Ong Kommandam

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Ong Kommandam (also Ong Kommadam) was the confidant and successor of Ong Keo as the leader of the Mon-Khmer tribes of southern Laos in their struggle for independence from French and Lao rule. Ong Keo was assassinated in 1910 by the Commissioner of Salavan, Jacques Dauplay. Kommandam survived the attack, which added to his status, and he quickly picked up the struggle for independence with great success, uniting the highland minorities of Southern Laos. An ethnic Alak, he claimed that the "Khom" (a general term for the Mon-Khmer hill tribes) were indigenous to the area and previously held much more prestige and glory, first when the Khmer Empire ruled them, and later when they were a part of the Kingdom of Lan Xang. As part of his resistance activities, he invented a secret script to convey messages, the Khom script.[1] He continued the fight for independence from 1910 until 1936 when he was killed.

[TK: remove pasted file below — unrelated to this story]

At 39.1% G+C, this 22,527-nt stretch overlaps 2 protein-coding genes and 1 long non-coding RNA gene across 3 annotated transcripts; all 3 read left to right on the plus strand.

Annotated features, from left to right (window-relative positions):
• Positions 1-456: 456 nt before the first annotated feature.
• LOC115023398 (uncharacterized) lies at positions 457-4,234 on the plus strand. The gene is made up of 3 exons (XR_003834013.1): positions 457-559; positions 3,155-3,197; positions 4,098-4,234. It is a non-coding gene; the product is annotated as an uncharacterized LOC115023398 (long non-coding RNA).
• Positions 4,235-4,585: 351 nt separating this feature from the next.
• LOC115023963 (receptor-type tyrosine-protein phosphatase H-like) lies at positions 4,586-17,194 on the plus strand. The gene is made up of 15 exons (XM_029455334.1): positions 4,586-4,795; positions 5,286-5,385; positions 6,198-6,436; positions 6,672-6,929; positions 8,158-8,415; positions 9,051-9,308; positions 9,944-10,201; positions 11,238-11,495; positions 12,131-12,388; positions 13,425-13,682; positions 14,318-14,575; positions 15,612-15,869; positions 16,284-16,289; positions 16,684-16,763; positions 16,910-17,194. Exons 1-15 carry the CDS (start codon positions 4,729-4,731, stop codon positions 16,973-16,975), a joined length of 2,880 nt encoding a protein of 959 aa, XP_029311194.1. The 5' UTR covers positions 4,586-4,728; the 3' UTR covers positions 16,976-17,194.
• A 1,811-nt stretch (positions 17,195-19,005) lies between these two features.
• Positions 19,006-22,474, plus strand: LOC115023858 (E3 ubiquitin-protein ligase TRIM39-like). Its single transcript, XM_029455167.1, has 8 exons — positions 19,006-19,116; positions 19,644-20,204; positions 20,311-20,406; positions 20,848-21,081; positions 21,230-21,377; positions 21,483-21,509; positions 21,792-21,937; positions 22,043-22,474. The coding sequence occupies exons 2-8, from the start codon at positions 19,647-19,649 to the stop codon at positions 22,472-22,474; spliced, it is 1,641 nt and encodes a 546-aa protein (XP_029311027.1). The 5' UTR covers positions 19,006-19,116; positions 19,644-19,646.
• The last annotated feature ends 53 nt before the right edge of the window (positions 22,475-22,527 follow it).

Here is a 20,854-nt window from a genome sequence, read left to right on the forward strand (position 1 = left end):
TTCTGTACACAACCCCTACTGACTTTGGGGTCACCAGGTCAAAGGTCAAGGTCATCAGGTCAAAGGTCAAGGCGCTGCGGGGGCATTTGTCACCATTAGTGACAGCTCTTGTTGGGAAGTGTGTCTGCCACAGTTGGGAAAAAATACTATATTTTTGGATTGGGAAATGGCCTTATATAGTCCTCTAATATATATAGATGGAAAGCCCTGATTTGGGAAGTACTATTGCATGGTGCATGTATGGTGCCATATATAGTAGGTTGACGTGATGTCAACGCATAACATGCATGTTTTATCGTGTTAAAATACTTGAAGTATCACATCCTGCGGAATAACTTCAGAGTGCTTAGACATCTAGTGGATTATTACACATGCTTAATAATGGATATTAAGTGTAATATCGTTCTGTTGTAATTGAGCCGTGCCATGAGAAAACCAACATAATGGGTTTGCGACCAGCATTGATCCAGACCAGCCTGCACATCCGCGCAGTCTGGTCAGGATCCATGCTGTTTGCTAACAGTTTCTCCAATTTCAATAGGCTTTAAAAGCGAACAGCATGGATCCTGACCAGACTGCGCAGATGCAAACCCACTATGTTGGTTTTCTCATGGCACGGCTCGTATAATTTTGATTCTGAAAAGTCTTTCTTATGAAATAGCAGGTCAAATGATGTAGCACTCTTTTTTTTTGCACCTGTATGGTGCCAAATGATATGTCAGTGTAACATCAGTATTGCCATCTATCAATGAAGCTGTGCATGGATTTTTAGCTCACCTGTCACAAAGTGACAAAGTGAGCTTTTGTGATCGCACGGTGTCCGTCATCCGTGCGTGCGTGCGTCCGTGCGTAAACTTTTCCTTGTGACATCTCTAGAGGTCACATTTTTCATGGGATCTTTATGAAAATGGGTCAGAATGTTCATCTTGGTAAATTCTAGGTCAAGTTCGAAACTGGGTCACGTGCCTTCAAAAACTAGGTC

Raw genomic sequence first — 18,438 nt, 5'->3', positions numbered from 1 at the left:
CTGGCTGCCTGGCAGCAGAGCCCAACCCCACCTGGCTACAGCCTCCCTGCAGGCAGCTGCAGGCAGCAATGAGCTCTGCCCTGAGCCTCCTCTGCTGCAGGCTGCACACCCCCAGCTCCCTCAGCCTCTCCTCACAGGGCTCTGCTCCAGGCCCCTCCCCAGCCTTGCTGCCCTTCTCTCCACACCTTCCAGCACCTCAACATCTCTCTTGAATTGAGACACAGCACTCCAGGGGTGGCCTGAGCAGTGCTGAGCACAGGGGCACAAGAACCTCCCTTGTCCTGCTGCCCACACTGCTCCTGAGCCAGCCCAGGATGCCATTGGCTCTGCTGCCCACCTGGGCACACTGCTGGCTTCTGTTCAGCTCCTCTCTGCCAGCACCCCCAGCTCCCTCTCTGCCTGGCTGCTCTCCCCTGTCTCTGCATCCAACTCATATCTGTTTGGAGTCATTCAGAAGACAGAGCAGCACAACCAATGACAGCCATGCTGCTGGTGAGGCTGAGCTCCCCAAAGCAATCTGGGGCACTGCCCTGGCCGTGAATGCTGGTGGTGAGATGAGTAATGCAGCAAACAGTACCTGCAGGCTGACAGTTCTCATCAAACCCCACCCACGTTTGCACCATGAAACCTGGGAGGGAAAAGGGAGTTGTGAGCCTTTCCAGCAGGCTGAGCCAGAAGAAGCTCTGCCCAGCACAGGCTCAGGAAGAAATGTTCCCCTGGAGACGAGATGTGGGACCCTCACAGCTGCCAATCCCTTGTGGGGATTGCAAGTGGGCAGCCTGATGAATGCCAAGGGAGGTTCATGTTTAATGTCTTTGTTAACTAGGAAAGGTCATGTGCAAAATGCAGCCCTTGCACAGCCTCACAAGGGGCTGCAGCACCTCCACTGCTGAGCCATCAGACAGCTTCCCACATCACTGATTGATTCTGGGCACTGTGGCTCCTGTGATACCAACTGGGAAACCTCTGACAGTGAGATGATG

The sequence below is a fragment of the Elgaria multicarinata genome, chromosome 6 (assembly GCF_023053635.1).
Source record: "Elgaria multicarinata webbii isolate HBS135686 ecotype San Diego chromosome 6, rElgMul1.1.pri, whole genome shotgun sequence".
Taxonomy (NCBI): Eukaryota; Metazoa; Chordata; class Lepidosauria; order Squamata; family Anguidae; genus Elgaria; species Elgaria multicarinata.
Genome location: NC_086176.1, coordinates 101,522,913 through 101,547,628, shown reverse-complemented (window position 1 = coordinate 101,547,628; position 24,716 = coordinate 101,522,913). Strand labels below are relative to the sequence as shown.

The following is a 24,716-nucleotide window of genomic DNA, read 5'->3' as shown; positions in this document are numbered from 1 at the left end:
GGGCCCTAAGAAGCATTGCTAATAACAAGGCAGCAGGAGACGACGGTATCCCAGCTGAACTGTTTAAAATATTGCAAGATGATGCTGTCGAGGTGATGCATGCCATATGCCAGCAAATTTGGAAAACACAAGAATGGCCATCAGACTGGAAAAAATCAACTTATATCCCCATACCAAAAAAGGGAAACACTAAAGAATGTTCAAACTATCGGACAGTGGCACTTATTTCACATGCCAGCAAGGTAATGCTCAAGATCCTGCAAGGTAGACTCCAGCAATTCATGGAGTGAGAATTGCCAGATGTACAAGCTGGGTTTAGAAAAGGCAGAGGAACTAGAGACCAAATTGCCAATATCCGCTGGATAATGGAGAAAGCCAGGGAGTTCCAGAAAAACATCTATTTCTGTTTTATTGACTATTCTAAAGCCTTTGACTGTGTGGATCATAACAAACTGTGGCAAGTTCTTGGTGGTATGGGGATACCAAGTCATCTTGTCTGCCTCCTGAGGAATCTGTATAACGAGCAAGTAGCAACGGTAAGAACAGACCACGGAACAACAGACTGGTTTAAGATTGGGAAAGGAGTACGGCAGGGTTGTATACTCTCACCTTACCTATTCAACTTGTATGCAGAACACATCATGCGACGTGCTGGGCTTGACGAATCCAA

References[edit]

  • Gunn, Geoffrey (1990). Rebellion in Laos: peasant and politics in a colonial backwater. Boulder: Westview Press.
  • Moppert, François (1981). Le révolte des Bolovens (1901–1936). In Histoire de l’Asie du Sud-est: Révoltes, Réformes, Révolutions, Pierre Brocheux (ed.), 47-62. Lille: Presses Universitaires de Lille.
  • Polsena, Vatthana; 2006; Post-war Laos: The Politics of Culture, History, And Identity; Cornell University Press; ISBN 0801445035; pp 121–138


References[edit]

  1. ^ Sidwell, Paul. 2008. The Khom script of the Kommodam Rebellion. International Journal of the Sociology of Language 192.